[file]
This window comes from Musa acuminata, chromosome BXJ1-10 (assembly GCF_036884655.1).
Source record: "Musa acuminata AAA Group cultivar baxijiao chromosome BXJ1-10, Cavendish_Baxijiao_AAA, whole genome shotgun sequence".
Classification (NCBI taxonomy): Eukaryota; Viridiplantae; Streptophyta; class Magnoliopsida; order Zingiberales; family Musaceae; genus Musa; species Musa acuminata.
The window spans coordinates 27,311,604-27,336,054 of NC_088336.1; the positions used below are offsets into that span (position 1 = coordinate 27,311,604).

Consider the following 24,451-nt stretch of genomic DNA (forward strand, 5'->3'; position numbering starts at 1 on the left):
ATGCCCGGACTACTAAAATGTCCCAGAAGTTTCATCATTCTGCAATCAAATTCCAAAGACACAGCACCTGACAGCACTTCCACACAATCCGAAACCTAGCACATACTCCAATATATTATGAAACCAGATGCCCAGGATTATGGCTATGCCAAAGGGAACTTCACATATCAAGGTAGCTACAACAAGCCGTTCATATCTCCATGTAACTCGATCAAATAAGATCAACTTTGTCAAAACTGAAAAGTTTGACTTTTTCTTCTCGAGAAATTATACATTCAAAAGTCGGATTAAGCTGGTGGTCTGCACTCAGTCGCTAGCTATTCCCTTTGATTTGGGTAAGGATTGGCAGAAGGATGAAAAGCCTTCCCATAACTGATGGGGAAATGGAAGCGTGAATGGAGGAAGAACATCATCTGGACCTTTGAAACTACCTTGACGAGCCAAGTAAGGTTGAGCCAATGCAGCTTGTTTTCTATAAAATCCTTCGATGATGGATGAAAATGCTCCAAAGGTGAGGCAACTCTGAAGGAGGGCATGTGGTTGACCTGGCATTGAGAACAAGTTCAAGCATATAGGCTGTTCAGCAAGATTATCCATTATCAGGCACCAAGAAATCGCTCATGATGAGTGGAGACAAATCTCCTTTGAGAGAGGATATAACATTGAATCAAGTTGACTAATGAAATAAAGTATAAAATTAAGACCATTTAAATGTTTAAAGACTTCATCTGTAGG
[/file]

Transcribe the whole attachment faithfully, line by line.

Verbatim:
This window comes from Musa acuminata, chromosome BXJ1-10 (assembly GCF_036884655.1).
Source record: "Musa acuminata AAA Group cultivar baxijiao chromosome BXJ1-10, Cavendish_Baxijiao_AAA, whole genome shotgun sequence".
Classification (NCBI taxonomy): Eukaryota; Viridiplantae; Streptophyta; class Magnoliopsida; order Zingiberales; family Musaceae; genus Musa; species Musa acuminata.
The window spans coordinates 27,311,604-27,336,054 of NC_088336.1; the positions used below are offsets into that span (position 1 = coordinate 27,311,604).

Consider the following 24,451-nt stretch of genomic DNA (forward strand, 5'->3'; position numbering starts at 1 on the left):
ATGCCCGGACTACTAAAATGTCCCAGAAGTTTCATCATTCTGCAATCAAATTCCAAAGACACAGCACCTGACAGCACTTCCACACAATCCGAAACCTAGCACATACTCCAATATATTATGAAACCAGATGCCCAGGATTATGGCTATGCCAAAGGGAACTTCACATATCAAGGTAGCTACAACAAGCCGTTCATATCTCCATGTAACTCGATCAAATAAGATCAACTTTGTCAAAACTGAAAAGTTTGACTTTTTCTTCTCGAGAAATTATACATTCAAAAGTCGGATTAAGCTGGTGGTCTGCACTCAGTCGCTAGCTATTCCCTTTGATTTGGGTAAGGATTGGCAGAAGGATGAAAAGCCTTCCCATAACTGATGGGGAAATGGAAGCGTGAATGGAGGAAGAACATCATCTGGACCTTTGAAACTACCTTGACGAGCCAAGTAAGGTTGAGCCAATGCAGCTTGTTTTCTATAAAATCCTTCGATGATGGATGAAAATGCTCCAAAGGTGAGGCAACTCTGAAGGAGGGCATGTGGTTGACCTGGCATTGAGAACAAGTTCAAGCATATAGGCTGTTCAGCAAGATTATCCATTATCAGGCACCAAGAAATCGCTCATGATGAGTGGAGACAAATCTCCTTTGAGAGAGGATATAACATTGAATCAAGTTGACTAATGAAATAAAGTATAAAATTAAGACCATTTAAATGTTTAAAGACTTCATCTGTAGG